The Crossroads, the record together and Live in San Diego
Several decades pass, both artists experience ups and downs, yet they still stay in touch, and in Reptile (2001) the partnership is renewed with the beautiful cover of Travelin’ Light, later a highlight of that tour. The opportunity to revive the glories of friendship occurs in Dallas, three years later, when Cale receives an invitation to attend the Crossroads Guitar Festival.
The result was an experience so intense that it convinced Clapton to have him produce the next album. The original project then changed course over the next two years and became a true two-piece record, with Mr. Laid Back leading the way compositionally. The Road to Escondido is the most important moment in their relationship. Not only is it the most complete collaboration, resulting in an entire work under their own name, but their friendship is cemented and their mutual esteem leads them to new adventures. In Live in San Diego (2007, released in 2016/17), all the positive energy is captured, the joy of sharing on stage some historic songs and others fresh from release such as Cocaine, Anyway the Wind Blows and Who Am I Telling You.
The latest collaborations and tribute
Eric‘s enthusiasm for his companion of a thousand adventures is sky-high: in the legendary 2008 shows with Steve Winwood at Madison Square Garden he includes Low Down, from Guitar Man, and involves him in Clapton‘s recordings (2010) in River Runs Deep and Everything Will Be Alright, obviously the work of his sharp pen. Another track, the sweet and rhythmic Angel ends up on Old Sock (2013) and is the last song that sees them appear together chronologically, although it comes from The Road to Escondido sessions.
The news of J.J. Cale‘s sudden death unleashed a storm of emotions in the heart of his friend, who regretted not having been able to involve him more in his private and artistic life in those last years, but at the same time remained happy to have shared those precious moments before it was too late. Having also consulted with his wife, Christine Lakeland, a silent and loving companion as well as a talented musician, Clapton decided to record a work entirely in his honour, surrounding himself with some of the stars who adored him most, from Mark Knopfler, Tom Petty and Willie Nelson to John Mayer and Derek Trucks, not forgetting members of his bands. The result is the heartfelt The Breeze: An Appreciation of JJ Cale (2014);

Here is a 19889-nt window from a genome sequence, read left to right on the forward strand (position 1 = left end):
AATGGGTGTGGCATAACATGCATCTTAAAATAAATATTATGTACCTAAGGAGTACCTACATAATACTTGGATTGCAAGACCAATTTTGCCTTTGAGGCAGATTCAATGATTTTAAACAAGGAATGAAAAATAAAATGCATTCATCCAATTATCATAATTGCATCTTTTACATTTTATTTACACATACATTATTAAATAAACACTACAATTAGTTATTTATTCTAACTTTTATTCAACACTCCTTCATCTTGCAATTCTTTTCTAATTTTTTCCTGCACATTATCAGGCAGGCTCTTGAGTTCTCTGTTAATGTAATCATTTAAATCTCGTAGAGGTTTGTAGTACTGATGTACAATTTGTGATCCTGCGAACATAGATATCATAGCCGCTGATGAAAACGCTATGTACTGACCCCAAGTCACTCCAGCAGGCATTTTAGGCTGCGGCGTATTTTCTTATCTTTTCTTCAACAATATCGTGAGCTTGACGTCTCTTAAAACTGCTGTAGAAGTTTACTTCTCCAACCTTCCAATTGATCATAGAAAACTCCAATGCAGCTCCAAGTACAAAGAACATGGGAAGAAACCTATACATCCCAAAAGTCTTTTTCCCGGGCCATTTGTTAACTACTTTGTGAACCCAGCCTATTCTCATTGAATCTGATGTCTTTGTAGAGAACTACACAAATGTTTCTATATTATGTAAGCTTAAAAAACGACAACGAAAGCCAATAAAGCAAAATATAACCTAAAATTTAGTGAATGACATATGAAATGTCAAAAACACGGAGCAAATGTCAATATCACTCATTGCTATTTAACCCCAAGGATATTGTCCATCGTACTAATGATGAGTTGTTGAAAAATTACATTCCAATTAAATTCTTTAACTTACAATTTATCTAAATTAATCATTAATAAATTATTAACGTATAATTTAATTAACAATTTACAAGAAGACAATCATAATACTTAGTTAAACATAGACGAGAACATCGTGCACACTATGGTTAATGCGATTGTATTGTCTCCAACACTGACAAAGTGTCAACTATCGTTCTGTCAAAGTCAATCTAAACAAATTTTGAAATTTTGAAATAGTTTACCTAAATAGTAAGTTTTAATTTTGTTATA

In the November 2013 Baloise Session, the British guitarist previews some gems that are included on the LP, such as Since You Said Goodbye and Call Me The Breeze.
A true friendship never ends
The need and desire to celebrate this legendary man does not subside. Eric fishes out two great tracks of his that were never released, Somebody’s Knockin’ and Can’t Let You Do It, also thanks to Lakeland, includes them on I Still Do (2016) and continues to perform his songs live over the years, from the timeless and historic Cocaine and After Midnight (also featured on The Lady in the Balcony in an acoustic arrangement reminiscent of the electric one on Baloise Session) to Call Me the Breeze, which was featured on the recent Japan tour. It is likely, therefore, that in the forthcoming releases of unreleased material planned between 2023 and 2024 other J.J. Cale goodies may see the light of day, to keep his memory and legacy alive.
“I always wanted to know what my favourites were listening to. What Robert Johnson was listening to? Probably Leroy Carr. So I’m listening to JJ Cale and now you should be driven to do so too. And it’s even better than the stuff I play!” Excerpt from Dan Forte’s interview/article with Eric Clapton featured in the Deluxe Edition of The Breeze: An Appreciation of JJ Cale
A very humble statement highlighting much admiration for a man who has truly changed his entire life for the better, a unique source of inspiration and wisdom. It is no coincidence, in fact, that Clapton considers this reinterpretation of Golden Ring, an autographed song of his to which he is very attached, to be one of the finest compliments he has received in his life. A cover recorded by a sincere friend, the work of an artist who rarely takes on other people’s pieces, but who in this case has made an exception. A way of thanking the very person who, by recording his songs, made him famous forever.
Italian Version: link